James tells business leaders she will lower, not raise, their taxes
But will leader's view prevail if NDP is elected?
Opposition leader Carole James spoke to business leaders in downtown Vancouver on Thursday and reminded them of something that not many of them expected from a New Democratic Party government.
She'll give them a tax cut. And not a small one either.
"Maintaining a competitive tax environment is extremely important," said the text of the speech James delivered to the crowd of about 100 who assembled for the breakfast meeting organized by the B.C. Business Council.
"It's why I am going to lower your taxes, not raise them."
Then the swipe at the B.C. Liberal government:
"British Columbia, I have to say, is one of the only places in the developed world that is increasing taxes during this recession."
She meant the carbon tax, of course.
Or "the gas tax," as the NDP prefers it.
"It's set to go up next year, the year after that, and the year after that. Marc Jaccard, the government's top adviser, says that it has to go up to 24 cents a litre before it will make any real dent in greenhouse gases."
James let the number sink in.
"Twenty-four cents," she said. "Economic recklessness of the worst kind."
Then the promise: "The government's gas tax must go. And should I have the opportunity, it will be eliminated."
Yes, she said that a year ago. But worth noting again, particularly given the dollars associated with the promise and the projected savings for the business community.
Based on the government's figures, the carbon tax will collect about $2 billion over three years. Moreover two thirds of the tax is paid by businesses of all kinds.
So James is promising to cut taxes on business by $1.3 billion over three years.
How can that be when the government claims the tax is revenue neutral?
James would get rid of the carbon tax, mostly paid by business, without cancelling the offsetting cuts in other taxes, which mostly benefited individuals. Hence her promise, taken in isolation, would disproportionately benefit business.
But if James repeals the carbon tax without reversing the reductions in other taxes, wouldn't that blow a hole in the provincial budget?
"Yes," James conceded, eliminating the carbon tax "will add to the deficit ... in the short term."
And in the long term? James made only a passing reference to her preferred substitute for the carbon tax as a means of inducing reductions in carbon dioxide and other greenhouse-gas emissions.
"I support cap-and-trade," she said, and that was all she said. Most analysis of cap-and-trade suggests it is a form of hidden taxation and one that may well be paid in larger proportion by business and industry.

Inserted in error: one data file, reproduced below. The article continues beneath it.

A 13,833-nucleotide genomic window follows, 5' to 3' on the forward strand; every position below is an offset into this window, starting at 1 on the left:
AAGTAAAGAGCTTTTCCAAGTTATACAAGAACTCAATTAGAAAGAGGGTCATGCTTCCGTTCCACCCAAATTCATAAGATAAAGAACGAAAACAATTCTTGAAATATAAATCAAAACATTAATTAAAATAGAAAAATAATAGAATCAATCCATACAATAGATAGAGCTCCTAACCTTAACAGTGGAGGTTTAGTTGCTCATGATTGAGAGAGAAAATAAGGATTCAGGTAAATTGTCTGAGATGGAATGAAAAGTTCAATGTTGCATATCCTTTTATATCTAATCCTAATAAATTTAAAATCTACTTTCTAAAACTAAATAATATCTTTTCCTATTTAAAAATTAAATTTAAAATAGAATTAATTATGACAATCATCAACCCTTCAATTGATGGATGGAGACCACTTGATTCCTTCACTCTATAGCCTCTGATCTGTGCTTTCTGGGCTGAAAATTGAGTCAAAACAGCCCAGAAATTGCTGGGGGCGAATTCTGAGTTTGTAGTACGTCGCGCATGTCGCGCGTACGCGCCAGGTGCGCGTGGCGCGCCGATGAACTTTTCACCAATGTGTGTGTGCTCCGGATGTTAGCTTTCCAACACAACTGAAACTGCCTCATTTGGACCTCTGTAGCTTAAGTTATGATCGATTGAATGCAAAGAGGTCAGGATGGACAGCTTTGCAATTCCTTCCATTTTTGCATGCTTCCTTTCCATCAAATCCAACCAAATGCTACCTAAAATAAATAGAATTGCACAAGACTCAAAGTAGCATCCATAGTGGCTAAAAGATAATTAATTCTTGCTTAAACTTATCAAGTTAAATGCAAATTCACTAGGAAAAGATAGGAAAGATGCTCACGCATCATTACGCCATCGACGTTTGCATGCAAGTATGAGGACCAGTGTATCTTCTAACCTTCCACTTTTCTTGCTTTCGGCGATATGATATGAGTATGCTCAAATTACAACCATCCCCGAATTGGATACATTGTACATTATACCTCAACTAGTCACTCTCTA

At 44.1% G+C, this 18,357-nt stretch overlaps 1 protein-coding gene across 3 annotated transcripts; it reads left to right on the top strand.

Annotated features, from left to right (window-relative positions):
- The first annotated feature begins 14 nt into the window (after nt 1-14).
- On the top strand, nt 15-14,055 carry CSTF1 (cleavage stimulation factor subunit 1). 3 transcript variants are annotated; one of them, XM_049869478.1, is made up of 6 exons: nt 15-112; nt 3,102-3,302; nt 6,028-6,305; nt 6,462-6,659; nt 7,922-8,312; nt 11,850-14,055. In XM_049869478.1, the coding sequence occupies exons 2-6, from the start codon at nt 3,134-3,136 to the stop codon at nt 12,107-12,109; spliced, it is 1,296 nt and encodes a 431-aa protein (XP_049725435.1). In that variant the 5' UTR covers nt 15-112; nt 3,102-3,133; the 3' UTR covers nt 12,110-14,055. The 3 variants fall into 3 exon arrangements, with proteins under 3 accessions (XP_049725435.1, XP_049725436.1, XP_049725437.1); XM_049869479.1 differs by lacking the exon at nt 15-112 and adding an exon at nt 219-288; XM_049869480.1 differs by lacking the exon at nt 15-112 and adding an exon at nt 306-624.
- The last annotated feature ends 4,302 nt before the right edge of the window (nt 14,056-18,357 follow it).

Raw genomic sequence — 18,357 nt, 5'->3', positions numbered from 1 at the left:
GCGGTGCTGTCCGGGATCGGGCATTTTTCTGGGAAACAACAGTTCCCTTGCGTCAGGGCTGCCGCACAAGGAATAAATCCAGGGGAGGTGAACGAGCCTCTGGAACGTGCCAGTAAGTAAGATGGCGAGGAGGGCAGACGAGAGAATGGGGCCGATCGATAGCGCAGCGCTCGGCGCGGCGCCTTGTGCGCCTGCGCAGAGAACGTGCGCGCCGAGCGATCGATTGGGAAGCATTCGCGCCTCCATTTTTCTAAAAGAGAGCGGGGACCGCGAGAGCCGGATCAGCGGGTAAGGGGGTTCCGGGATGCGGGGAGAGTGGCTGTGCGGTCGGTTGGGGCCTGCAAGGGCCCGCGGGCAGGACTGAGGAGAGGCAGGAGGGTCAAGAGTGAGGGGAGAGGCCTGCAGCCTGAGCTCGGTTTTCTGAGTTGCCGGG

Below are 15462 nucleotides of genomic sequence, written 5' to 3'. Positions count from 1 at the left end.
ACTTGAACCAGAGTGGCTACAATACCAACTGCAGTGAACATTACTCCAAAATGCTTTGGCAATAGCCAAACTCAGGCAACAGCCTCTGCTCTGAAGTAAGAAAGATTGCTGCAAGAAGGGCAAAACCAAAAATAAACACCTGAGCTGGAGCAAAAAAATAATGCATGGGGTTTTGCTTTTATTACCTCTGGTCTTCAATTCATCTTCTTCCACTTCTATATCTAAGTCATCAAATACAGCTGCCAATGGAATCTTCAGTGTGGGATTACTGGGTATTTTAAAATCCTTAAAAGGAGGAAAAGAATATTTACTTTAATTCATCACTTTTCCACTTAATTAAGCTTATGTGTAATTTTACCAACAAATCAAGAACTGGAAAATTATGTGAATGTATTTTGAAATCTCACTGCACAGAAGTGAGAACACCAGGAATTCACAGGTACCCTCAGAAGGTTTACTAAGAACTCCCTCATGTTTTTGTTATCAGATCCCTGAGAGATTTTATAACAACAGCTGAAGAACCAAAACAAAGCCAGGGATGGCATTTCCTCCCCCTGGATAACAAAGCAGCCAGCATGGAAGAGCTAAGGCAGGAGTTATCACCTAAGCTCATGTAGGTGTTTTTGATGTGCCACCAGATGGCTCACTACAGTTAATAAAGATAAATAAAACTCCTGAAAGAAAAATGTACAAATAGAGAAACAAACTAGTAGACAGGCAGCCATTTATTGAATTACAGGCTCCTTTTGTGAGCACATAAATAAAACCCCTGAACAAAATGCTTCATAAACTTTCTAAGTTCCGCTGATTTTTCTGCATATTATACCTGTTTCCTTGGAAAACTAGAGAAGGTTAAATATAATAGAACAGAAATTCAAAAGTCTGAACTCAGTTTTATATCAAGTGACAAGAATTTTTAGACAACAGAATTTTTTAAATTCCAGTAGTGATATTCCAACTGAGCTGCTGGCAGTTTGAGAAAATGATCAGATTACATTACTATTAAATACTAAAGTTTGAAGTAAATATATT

James made a second reference to her intention to increase the deficit, when she spoke of the need for a more "aggressive" plan of economic stimulus and infrastructure construction than the one announced by the B.C. Liberals.
"Infrastructure, as you know, will cost money.
"It will increase B.C.'s relatively low public debt. And yes, in the short-term, it will increase British Columbia's deficit."
Considering just the $2-billion tax cut and the increased capital spending, it does sound as if James's short-term deficit will be larger than the one proposed by the B.C. Liberals, namely $500 million this year and $250 million next.
Still James defended her debt-and-deficit intentions. "It's necessary to keep people working. It's necessary to build the infrastructure a modern economy needs. And it's necessary to ensure that vital public services aren't slashed."
James promised the business community "will be fully consulted on the government's economic and fiscal policy." The text didn't mention "labour laws, regulations and policies," but business leaders are more worried about what she would do to make it easier for workers to organize and hold their employers to account.
For the rest, James was a study in moderation.
"I support the creation of wealth. I support a strong and vibrant business community. I support a competitive tax regime. And I support a competitive regulatory regime."
She even pledged "to fight the idea that protectionism is any sort of economic solution. Because it's not. ... Open trade creates wealth, it drives innovation, it improves productivity and it grows our economy."
I wonder if she's told the hard-liners in her own party.
But there's the problem for business leaders in dealing with James. Even if they credit her good intentions, they wonder if her moderate views would prevail, should the NDP take power.